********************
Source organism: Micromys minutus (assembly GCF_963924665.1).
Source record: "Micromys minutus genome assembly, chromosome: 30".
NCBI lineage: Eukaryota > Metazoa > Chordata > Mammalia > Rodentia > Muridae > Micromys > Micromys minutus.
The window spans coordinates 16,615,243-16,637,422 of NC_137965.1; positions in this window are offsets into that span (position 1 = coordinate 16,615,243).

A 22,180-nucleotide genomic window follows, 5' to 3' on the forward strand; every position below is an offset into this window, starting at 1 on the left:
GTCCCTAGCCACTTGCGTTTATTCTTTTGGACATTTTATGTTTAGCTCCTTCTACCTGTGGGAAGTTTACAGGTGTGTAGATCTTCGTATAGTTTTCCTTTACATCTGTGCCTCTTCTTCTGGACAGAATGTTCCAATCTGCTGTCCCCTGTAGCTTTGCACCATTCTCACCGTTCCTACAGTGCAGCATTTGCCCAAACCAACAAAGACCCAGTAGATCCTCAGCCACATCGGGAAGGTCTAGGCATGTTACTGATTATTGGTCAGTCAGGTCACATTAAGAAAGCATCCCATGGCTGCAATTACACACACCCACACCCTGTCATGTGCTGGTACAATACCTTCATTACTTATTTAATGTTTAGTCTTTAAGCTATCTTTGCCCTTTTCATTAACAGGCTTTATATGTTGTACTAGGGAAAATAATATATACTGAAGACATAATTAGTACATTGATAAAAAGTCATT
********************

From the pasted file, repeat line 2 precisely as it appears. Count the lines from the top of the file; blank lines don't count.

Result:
Source record: "Micromys minutus genome assembly, chromosome: 30".